The answer is easy, if somewhat simplistic. I'm more offended because the flag is a symbol of the country I cherish. A symbol my father fought under during World War II. A symbol that covered his casket when he was buried in 1975. The Quran is a book with little meaning or symbolism to me.

Still, the American flag and Quran are just symbols and representations. And while they both represent powerful and meaningful beliefs that many have given their lives in defense of, no one should be harmed or killed due to the defilement of a symbol.

Fortunately, we live in a country where we don't sanction physical harm or death for those who sully our national symbols. Indeed, in certain circumstances we constitutionally protect the right of those who desecrate the flag to make a political statement because we value freedom above symbols. Thankfully, that sets us apart from a significant portion of the world.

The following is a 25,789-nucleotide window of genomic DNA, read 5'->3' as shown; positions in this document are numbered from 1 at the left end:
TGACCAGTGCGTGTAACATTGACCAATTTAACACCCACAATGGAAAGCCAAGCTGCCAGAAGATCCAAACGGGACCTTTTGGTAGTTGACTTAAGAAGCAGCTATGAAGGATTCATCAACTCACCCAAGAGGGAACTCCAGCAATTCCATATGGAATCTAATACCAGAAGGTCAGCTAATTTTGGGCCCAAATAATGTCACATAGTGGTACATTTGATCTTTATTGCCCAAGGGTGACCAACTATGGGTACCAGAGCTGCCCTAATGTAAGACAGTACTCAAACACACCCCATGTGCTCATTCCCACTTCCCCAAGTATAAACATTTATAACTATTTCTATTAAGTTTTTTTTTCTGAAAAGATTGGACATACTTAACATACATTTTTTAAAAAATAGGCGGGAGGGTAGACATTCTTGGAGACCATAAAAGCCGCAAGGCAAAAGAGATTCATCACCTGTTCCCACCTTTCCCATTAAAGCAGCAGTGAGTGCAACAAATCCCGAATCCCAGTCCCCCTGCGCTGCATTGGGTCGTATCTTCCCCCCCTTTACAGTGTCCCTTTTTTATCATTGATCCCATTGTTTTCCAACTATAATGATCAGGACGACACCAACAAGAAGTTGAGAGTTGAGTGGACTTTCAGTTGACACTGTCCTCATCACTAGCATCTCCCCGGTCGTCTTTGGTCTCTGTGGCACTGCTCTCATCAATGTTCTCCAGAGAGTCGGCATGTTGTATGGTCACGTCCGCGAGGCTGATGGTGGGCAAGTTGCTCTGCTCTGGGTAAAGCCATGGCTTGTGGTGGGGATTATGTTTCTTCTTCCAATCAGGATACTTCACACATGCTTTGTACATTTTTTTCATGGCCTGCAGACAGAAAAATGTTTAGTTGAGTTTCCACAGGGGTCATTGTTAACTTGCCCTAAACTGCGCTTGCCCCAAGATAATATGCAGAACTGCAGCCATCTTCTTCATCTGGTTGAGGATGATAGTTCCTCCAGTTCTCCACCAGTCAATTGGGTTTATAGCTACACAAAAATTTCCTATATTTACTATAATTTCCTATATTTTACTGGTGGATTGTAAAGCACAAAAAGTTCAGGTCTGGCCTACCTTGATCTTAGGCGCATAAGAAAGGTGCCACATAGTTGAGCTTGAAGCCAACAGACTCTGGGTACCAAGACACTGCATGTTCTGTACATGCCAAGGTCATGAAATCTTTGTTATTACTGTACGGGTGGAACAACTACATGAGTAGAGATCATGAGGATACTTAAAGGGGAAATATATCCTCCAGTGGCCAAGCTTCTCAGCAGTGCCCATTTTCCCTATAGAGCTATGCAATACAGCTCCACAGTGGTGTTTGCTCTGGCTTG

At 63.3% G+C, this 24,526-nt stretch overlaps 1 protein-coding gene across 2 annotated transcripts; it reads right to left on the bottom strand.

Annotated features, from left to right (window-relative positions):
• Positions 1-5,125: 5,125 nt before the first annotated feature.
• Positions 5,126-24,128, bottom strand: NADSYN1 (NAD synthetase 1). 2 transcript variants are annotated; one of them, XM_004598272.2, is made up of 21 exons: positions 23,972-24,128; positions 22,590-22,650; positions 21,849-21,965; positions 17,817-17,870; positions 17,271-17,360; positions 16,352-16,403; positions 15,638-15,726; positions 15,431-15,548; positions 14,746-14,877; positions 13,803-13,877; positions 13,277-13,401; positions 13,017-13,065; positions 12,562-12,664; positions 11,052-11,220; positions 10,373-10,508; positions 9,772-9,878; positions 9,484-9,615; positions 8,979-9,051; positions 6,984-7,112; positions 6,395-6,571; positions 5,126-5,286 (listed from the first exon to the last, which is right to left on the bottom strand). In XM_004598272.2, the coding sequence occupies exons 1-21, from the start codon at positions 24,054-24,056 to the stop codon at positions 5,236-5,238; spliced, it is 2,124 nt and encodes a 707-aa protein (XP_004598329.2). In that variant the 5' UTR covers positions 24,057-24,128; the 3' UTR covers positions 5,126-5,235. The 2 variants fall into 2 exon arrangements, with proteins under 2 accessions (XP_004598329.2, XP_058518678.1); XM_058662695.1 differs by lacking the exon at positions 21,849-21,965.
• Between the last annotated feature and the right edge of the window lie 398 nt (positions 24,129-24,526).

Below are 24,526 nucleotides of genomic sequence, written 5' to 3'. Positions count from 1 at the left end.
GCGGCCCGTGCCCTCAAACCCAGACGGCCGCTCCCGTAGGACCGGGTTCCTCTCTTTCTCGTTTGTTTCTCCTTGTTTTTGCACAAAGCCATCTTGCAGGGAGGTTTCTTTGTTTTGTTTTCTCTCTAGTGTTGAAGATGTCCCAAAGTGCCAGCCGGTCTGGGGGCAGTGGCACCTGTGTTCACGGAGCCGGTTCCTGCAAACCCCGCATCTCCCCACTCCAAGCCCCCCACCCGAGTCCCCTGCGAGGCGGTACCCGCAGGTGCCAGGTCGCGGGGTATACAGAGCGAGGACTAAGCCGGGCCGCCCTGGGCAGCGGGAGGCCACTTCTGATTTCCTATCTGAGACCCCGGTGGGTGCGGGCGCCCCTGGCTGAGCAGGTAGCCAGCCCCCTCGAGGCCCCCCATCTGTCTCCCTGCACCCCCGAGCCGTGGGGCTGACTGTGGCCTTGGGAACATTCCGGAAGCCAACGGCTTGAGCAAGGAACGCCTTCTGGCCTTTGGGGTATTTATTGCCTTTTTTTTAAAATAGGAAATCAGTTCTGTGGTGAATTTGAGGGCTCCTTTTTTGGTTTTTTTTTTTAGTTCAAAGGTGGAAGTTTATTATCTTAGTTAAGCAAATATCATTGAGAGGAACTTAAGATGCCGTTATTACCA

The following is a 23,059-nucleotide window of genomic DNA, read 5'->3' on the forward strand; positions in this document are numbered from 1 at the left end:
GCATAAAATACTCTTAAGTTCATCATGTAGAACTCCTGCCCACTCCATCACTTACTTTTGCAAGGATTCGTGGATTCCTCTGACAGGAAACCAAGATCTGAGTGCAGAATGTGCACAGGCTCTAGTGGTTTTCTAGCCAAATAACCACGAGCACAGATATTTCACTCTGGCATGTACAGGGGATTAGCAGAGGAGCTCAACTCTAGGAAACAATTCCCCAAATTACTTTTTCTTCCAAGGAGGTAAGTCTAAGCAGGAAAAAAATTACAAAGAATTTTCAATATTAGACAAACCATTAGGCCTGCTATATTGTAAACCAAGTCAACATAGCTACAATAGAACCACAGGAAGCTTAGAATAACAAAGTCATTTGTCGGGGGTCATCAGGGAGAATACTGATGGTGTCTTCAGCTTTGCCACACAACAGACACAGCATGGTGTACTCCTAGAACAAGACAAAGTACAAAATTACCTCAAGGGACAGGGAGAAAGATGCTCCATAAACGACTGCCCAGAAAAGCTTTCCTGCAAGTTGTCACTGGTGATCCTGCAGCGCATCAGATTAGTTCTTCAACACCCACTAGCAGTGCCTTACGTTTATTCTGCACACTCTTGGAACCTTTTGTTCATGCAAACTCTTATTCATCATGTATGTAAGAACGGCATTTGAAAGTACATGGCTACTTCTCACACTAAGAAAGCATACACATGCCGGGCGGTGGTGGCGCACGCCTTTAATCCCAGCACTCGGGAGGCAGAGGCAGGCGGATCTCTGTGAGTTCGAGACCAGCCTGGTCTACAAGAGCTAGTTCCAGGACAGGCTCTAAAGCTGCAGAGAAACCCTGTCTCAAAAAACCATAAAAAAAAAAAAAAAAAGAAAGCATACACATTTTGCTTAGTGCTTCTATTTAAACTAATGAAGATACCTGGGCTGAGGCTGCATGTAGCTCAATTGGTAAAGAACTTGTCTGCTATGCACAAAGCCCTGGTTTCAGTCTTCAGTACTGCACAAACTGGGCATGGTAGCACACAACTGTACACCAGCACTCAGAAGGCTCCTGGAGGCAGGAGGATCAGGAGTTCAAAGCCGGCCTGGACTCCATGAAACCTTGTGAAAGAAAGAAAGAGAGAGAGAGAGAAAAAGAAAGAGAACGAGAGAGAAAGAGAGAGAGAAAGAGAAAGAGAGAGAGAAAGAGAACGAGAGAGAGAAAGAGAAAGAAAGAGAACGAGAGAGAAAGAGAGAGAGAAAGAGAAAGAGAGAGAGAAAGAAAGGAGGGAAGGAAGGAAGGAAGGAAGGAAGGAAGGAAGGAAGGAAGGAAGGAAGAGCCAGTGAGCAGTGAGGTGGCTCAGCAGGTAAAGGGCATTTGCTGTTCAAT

I have three hopes as we enter Memorial Day weekend.

I hope that - just as the American soldier who shot the Quran stepped forward to accept responsibility and apologize to the people of Iraq - the vandal who stole and desecrated the flags will step forward to accept responsibility and apologize to the people of Oak Creek.

I hope that as a country we remember that freedom is always worth dying for, but symbols like books and flags are never worth killing over.

Finally, and most important, I hope we all take time to remember those Americans who gave their lives to defend our freedom.

Comments

ThinkBeforeYouSpeak 6 years, 6 months ago

These soldiers are under intense pressure and scrutiny to behave rationally 100% of the time in an environment that is chaotic and irrational 100% of the time.